** Published in Progress in Community Health Partnerships (PCHP) 15.3 September 2021. All rights reserved.**
Background: Although positive parenting protects children against adversity, experiences of adversity can disrupt protective parenting practices. The impact of adversity on the lived experiences of parents living in poverty is lacking attention to specific aspects of the socioecological context.
Objectives: This qualitative research study provides an in-depth exploration of parenting goals, attitudes, and values as well as the mesosystem and chronosystem factors that influence parenting among parents of young children exposed to adversity. The authors also sought to translate research findings into policy initiatives to benefit local families.
Methods: Low-income, primarily Black/African American parents of young children participated in in-depth, semistructured interviews regarding contextual influences on their parenting. Bronfenbrenner’s Social-Ecological Model guided coding and analysis. Our Community Action Board (CAB), which endeavors to prevent toxic stress and promote resilience among children and families impacted by adverse childhood experiences (ACEs) aided with research study design, implementation, and interpretation of the findings.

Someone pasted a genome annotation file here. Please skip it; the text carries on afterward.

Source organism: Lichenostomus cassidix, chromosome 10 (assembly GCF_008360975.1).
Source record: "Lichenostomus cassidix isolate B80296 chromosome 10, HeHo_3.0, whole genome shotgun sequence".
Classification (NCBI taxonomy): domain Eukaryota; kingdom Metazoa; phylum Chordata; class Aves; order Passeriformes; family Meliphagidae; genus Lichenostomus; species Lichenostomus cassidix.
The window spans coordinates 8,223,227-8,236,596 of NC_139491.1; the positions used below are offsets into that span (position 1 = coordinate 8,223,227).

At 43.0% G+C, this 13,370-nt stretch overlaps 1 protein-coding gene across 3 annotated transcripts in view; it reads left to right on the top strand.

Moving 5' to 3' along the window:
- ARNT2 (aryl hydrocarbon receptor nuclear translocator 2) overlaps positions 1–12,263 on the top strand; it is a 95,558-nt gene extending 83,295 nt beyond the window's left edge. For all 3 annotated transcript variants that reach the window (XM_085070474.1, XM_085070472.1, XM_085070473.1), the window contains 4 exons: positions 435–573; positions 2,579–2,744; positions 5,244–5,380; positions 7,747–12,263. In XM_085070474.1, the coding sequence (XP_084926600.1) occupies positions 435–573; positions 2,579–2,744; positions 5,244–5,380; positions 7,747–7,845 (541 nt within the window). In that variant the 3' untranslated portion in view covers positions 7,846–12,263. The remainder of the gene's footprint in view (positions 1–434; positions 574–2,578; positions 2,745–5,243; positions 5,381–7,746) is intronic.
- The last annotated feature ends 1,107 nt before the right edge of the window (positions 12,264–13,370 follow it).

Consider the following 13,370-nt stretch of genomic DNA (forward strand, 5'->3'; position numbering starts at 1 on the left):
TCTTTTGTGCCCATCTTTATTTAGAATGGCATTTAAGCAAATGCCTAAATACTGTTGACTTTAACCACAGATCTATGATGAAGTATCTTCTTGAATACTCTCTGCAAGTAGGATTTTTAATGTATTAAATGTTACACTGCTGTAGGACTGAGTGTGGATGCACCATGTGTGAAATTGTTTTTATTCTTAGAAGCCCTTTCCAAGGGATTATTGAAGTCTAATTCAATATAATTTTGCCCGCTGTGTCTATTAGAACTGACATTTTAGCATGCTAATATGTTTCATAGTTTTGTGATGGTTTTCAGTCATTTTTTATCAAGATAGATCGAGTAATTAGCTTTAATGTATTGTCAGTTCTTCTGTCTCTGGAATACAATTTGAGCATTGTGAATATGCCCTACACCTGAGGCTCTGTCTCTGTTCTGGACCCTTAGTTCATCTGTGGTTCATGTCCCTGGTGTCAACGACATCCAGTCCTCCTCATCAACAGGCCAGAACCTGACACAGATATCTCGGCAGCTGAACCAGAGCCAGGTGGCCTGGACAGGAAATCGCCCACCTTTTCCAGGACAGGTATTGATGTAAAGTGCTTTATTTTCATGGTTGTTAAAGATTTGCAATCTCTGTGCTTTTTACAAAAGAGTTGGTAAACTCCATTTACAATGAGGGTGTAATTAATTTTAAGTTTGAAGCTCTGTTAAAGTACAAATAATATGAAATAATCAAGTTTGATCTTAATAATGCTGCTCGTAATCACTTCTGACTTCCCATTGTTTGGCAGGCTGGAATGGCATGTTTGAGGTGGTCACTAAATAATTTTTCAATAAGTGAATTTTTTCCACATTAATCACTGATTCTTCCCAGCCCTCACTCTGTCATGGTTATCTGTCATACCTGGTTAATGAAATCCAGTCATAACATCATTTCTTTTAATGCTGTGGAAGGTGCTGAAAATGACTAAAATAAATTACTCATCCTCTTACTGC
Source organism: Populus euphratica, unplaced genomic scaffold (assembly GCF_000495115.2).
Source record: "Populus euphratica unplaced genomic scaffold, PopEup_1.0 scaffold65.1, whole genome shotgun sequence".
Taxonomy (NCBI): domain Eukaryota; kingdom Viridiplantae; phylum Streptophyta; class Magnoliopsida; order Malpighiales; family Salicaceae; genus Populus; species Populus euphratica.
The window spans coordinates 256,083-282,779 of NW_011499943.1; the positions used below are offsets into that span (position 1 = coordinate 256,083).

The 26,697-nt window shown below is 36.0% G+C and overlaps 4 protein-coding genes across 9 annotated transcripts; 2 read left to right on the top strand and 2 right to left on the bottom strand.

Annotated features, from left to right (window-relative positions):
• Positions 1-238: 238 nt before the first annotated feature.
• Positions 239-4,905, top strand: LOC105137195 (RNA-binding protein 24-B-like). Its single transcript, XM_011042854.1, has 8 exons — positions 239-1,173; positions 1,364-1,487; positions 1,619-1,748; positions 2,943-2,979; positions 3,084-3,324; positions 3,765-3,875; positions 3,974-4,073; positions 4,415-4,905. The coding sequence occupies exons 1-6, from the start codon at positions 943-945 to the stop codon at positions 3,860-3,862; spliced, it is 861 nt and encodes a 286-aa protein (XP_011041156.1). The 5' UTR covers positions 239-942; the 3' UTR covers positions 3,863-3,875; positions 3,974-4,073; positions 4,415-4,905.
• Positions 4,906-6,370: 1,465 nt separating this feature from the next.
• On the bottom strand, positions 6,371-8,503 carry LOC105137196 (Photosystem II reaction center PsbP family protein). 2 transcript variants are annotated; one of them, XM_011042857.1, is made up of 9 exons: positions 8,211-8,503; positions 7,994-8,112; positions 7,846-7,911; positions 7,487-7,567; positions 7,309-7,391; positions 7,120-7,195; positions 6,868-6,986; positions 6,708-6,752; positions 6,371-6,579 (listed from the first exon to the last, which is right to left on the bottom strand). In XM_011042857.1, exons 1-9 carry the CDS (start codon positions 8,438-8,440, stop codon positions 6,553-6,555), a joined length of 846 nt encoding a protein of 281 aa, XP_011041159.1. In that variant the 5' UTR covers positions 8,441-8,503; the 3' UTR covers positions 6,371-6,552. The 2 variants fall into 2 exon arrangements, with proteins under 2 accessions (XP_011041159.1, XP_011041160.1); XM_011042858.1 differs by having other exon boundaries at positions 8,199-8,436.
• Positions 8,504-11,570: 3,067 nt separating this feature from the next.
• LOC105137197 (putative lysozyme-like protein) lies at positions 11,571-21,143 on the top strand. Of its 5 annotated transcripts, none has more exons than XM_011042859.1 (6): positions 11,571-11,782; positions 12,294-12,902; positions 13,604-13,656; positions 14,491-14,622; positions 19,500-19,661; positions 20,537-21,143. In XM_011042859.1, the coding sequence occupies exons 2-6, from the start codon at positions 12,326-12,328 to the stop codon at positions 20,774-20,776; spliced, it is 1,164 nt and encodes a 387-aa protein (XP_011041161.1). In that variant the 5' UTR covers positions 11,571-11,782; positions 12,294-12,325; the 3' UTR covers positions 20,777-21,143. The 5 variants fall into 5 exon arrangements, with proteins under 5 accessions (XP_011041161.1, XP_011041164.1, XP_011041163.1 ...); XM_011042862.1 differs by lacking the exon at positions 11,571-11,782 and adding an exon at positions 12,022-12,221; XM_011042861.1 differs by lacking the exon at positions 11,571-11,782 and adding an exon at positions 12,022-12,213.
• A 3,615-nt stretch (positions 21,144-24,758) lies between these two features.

Results: Healthy, supportive parenting goals and values are hampered by challenging interactions with various levels of the socioecological system. Findings highlight the relevance of the mesosystem and chronosystem to parenting in this sample.
Conclusions: Practice implications include strength-based and trauma-informed parenting interventions. In addition, greater awareness of historical discrimination and intergenerational trauma are needed among systems serving urban children and families to build more effective partnerships with families. Policy initiatives informed by the results and our CAB are described.